Hawaii Governor announces end of fossil fuel based electricity

Alexander Richter Alexander Richter 28 Aug 2015

With the U.S. military representing about 50% of electricity demand in Hawaii and its drive towards renewables, the goal to replace petroleum-fuelled electricity plants seems not too unlikely for the state.

Following an earlier push towards renewables, Hawaii’s Governor David Ige has now announced that “his administration will not use natural gas to replace the state’s petroleum-fuelled electricity plants, but will make a full-court press toward 100 percent renewables by 2045.” In his efforts he has a rather unlikely and enthusiastic partner, the U.S. military.

About 50% of Hawaii’s electricity goes to the U.S. military, so the support of this largest power user is probably the key factor in this ambitious announcement.  There is an overall drive by the U.S. military to use more and more renewable energy for the energy needs of its installations in the U.S. and internationally.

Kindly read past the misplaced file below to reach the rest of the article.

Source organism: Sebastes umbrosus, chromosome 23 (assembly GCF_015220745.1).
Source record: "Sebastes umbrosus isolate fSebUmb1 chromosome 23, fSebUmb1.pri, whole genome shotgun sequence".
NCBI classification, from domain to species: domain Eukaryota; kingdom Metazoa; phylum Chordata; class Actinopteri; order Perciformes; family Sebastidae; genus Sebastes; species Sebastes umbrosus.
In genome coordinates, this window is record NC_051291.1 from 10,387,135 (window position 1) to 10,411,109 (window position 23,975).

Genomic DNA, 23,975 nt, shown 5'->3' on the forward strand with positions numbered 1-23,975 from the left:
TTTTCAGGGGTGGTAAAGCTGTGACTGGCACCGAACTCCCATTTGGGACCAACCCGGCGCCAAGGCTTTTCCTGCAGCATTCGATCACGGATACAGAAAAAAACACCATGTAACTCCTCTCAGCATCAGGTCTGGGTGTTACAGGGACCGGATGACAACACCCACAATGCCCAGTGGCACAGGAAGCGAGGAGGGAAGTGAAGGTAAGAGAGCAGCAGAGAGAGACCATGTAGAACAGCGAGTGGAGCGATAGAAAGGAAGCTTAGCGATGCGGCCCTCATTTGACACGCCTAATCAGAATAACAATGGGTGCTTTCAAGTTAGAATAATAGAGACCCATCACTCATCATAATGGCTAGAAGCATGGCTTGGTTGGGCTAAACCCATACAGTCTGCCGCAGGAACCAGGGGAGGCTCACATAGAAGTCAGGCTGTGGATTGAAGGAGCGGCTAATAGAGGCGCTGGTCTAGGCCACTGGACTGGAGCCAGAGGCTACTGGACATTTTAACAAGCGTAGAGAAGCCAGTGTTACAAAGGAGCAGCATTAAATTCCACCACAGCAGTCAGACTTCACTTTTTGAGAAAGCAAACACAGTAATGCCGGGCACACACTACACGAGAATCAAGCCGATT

Geothermal represents a great opportunity, particularly on the Big Island of Hawaii. While there is some strong opposition, the experience of fellow Polynesians, the Maori of New Zealand in profiting from geothermal on their land is seen as a good example that could help gather more support. With the volcanic activities in Hawaii, geothermal is a concrete and valid option for baseload renewable power in the state of Hawaii.

Source: The Nation